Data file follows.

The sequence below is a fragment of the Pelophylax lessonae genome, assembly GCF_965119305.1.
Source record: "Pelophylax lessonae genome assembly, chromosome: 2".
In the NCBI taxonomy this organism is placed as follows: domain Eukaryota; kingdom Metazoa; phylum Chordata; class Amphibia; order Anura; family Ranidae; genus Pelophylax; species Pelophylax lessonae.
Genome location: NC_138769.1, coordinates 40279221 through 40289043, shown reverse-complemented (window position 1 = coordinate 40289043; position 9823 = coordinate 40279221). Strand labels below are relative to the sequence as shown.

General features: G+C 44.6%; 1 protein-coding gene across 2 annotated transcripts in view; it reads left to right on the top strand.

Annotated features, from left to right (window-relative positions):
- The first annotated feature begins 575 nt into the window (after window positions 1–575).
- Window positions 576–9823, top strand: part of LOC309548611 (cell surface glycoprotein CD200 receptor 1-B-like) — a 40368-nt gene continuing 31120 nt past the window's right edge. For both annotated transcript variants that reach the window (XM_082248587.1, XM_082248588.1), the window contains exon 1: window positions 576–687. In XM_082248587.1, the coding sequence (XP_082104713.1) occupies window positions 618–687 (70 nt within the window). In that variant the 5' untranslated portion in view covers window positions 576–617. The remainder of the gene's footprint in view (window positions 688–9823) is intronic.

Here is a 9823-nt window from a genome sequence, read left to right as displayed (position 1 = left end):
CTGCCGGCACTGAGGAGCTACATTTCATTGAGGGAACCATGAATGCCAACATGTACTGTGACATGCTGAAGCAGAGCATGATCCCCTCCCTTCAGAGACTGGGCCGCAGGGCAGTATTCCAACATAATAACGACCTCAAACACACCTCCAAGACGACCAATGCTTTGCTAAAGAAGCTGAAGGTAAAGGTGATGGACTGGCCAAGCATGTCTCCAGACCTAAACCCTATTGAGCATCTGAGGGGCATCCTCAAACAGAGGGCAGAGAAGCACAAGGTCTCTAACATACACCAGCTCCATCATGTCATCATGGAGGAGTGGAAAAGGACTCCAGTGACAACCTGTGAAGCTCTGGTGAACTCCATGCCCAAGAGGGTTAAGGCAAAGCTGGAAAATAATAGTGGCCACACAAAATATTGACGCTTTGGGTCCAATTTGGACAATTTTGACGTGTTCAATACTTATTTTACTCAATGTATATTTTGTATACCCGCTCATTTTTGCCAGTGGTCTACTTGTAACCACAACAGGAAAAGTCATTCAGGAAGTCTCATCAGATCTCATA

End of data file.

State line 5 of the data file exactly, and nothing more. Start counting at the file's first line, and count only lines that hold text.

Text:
General features: G+C 44.6%; 1 protein-coding gene across 2 annotated transcripts in view; it reads left to right on the top strand.